In their speeches on racial issues, Hillary Clinton and Tim Kaine have made an argument that President Obama rarely has: white Americans in particular need to change their views and perspectives to fix the nation's racial problems.
"We white Americans need to do a better job of listening when African Americans talk about the seen and unseen barriers you face every day," Clinton said last month at the NAACP's annual convention.
She added, "We need to recognize our privilege and practice humility rather than assume that our experiences are everyone's experiences. We all need to try as best we can to walk in one another's shoes, to imagine what it would be like to sit our son or daughter down and have the talk about how carefully they need to act around police because the slightest wrong move could get them hurt or even killed."
Kaine, in a speech Thursday at the Progressive National Baptist Convention in New Orleans, went further, saying that on racial issues there is "work that all Americans have to do, and I will say especially white Americans."
"It's so important for those of us in a majority to get out of our comfort zone and learn other realities, and that's what Hillary and I both kind of challenge our Caucasian leaders and Caucasian communities to do," Kaine said.
In an op-ed published on CNN.com on Friday, Kaine, who was a lawyer before entering politics, wrote about a black woman that he had represented in a housing discrimination case.
"It's important for those of us who haven't faced barriers like these to acknowledge our privilege — and why those of us in public service must go even further," Kaine said, arguing that Clinton would push to fight housing discrimination if she is elected president.
That Kaine and Clinton are speaking about racial issues is not surprising. Getting a large, enthusiastic backing from African-Americans is important to the Democratic ticket winning in states like North Carolina, Ohio and Virginia. Clinton campaigned alongside the mothers of black men who died in police-involved shootings earlier this year and had them as featured speakers during the Democratic National Convention.
And in terms of policy, Clinton's ideas on issues of race differ little from Obama's. She is calling for an expansion of implicit bias training for law enforcement personnel, greater data collection to scrutinize police departments and see if they disproportionately arrest or kill people of color, and a shift from so-called broken windows policing to building closer ties between minority communities and law enforcement officials. The Obama administration is already pursuing versions of many of these policies.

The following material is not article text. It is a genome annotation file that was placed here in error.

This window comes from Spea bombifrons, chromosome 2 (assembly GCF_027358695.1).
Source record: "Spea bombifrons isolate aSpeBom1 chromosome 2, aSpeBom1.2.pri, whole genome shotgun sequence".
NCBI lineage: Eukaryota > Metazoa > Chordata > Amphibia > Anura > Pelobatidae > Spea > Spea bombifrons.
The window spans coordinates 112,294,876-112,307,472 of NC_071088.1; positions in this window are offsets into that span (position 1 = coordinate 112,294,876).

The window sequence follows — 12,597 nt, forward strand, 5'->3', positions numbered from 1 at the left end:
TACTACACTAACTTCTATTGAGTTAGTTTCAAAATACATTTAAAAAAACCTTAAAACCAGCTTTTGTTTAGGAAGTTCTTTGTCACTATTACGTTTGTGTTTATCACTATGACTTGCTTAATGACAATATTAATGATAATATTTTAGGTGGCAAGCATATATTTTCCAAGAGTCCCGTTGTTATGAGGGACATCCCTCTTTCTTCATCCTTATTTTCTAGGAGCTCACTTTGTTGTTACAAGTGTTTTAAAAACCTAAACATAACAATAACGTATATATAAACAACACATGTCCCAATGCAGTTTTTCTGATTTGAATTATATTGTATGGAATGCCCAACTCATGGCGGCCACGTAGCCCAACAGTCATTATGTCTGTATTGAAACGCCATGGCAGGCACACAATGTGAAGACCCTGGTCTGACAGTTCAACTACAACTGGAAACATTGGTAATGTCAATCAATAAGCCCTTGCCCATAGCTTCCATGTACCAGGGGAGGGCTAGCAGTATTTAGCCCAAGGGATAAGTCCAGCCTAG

But the way Clinton and Kaine are talking about racial issues now could open up new possibilities if they are elected. First, Clinton and Kaine, because they are white, can speak about so-called white privilege in a way that Obama would be hesitant to do.
Obama took great steps, particularly in his first term, to avoid being cast as a president speaking on behalf of African-Americans, as opposed to leading the whole country. And perhaps because of his own racial background, Obama' s remarks on race rarely put the onus on whites directly, as Clinton and Kaine have.
Secondly, while "privilege" is a vague term, defining racial issues in this way could be helpful in some ways. Obama and his team have been aggressive in taking on clear, obvious issues of race. Obama's Justice Department has filed suits to block voter ID laws in states across the country and investigated a number of police departments for racial discriminatory conduct. Obama's Education Department has successfully convinced many school systems to reexamine their use of school suspensions, which are disproportionately targeted at black and Hispanic students.
A focus on white privilege might help with more subtle problems: the intersection of housing and education policy that results in millions of black and Latino kids going to schools that are full of poor, non-white students; the lack of diversity in industries like Hollywood and Silicon Valley; the persistent pay gaps between white and black Americans, even when they have similar levels of education.
The federal government has very little direct influence on racial issues. And Clinton, in office, may choose to avoid these issues, despite her campaign rhetoric.
But Clinton has the potential to govern on racial issues as no modern president has. During his political ascent, Bill Clinton was trying to change the image of the Democratic Party from one that was overly focused on appealing to minorities to one that attracted white swing voters. The political incentives for Republican presidents to challenge white Americans on racial issues are low, since the GOP is an overwhelmingly-white party. Obama was of course the first non-white president.
Clinton, on the other hand, would enter office if elected after a number of killings of blacks by police officers were captured on video, leaving even conservatives like Newt Gingrich acknowledging that there is a problem in relations between blacks and the police. And polls show that white liberals are increasingly convinced that America has an enduring racial discrimination problem, meaning that the coalition of people who elected Clinton would be combination of non-white voters and whites who think she should act to address racial disparities.
"Having a president who uses the bully pulpit and certainly the way she has talked about race in this country, talking about white privilege, talking about systemic racism, talking about this idea of walking in one another's shoes, she talks about that in front of white audiences, black audiences. And I think having someone who is acknowledging that and who is talking about that and normalizing that on a regular basis is important," said Karen Finney, a Clinton adviser.